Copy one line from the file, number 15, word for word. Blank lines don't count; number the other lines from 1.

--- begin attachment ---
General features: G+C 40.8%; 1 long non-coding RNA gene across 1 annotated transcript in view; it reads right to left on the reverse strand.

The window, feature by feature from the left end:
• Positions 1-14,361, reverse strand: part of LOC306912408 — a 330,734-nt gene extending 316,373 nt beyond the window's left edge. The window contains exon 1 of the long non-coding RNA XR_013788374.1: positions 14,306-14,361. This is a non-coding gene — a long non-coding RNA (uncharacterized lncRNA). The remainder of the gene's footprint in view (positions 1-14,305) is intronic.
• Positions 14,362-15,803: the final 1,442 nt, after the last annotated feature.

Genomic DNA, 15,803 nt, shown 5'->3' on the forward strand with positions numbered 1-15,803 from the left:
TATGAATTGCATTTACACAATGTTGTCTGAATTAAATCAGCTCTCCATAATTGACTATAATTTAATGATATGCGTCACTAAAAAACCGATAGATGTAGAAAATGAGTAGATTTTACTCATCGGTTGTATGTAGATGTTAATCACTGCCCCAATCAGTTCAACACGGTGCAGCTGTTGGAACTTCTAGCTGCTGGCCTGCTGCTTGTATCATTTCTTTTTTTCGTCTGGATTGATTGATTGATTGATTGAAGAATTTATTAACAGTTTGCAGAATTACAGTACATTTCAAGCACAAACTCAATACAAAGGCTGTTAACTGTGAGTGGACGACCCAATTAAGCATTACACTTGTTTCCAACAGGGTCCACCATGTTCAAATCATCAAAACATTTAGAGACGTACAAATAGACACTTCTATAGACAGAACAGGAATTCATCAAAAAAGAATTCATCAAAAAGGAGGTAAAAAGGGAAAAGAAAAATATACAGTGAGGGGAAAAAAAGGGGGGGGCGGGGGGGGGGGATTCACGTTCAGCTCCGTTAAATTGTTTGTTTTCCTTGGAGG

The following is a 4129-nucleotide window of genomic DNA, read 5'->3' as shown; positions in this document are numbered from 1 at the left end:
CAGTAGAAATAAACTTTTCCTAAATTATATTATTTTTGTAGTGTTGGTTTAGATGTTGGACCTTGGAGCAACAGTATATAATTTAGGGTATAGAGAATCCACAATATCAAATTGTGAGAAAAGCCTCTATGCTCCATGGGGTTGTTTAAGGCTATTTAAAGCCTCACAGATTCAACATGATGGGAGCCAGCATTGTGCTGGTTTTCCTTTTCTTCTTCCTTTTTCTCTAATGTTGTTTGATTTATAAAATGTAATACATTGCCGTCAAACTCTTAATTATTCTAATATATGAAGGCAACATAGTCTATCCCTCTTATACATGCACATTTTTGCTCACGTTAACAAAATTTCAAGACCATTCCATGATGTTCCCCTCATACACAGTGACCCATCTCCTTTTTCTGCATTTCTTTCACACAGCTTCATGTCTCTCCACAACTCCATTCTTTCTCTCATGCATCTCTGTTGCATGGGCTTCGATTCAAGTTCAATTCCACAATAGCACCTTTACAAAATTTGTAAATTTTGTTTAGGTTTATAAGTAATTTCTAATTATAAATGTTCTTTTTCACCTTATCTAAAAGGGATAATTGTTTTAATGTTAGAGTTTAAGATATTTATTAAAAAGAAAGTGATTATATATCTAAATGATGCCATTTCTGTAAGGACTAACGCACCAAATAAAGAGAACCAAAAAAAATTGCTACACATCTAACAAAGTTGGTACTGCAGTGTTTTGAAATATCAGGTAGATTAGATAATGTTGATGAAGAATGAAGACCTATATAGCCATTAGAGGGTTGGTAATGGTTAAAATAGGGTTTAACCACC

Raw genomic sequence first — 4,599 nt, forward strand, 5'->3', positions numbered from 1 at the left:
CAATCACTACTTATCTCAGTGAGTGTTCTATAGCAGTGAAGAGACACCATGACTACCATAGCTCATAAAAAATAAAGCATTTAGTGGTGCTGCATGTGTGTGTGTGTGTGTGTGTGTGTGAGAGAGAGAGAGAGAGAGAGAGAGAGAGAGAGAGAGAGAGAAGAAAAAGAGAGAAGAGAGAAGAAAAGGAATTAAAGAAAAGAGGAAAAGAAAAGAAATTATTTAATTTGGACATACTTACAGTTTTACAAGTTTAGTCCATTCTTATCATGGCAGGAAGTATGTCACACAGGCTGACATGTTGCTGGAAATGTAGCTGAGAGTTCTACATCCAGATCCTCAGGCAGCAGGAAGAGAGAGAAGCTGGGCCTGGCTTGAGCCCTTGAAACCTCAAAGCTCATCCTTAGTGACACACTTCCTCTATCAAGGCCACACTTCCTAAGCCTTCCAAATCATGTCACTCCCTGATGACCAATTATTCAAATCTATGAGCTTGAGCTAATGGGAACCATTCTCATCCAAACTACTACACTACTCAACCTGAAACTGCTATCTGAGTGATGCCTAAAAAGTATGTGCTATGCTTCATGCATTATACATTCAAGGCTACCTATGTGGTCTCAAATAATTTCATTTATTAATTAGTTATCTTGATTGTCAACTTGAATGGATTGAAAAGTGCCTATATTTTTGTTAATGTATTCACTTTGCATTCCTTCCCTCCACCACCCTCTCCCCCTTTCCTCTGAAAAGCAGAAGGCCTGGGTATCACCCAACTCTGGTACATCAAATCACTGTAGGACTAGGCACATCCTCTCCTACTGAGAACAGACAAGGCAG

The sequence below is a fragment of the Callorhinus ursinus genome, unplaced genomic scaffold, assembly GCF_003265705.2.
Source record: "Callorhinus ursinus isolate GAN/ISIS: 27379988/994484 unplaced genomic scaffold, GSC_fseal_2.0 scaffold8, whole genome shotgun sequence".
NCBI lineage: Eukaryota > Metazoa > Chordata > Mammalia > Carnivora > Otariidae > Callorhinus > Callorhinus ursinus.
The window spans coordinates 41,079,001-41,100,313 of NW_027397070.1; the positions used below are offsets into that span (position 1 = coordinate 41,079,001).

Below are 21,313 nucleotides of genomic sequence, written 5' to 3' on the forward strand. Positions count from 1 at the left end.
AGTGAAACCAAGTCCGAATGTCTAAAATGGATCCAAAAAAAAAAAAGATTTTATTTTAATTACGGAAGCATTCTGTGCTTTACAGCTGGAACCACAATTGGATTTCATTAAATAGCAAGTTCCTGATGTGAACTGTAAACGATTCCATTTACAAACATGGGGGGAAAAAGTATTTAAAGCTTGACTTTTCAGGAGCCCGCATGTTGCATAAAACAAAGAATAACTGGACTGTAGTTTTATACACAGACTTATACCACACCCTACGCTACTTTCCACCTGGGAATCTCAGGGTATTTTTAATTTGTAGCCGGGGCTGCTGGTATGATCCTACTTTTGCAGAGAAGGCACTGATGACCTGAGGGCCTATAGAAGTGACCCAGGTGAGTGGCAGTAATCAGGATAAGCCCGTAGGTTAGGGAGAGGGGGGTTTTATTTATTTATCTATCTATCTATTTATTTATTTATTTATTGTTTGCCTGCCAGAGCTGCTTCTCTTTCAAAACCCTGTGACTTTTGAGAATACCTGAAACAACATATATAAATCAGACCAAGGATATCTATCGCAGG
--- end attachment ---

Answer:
Below are 21,313 nucleotides of genomic sequence, written 5' to 3' on the forward strand. Positions count from 1 at the left end.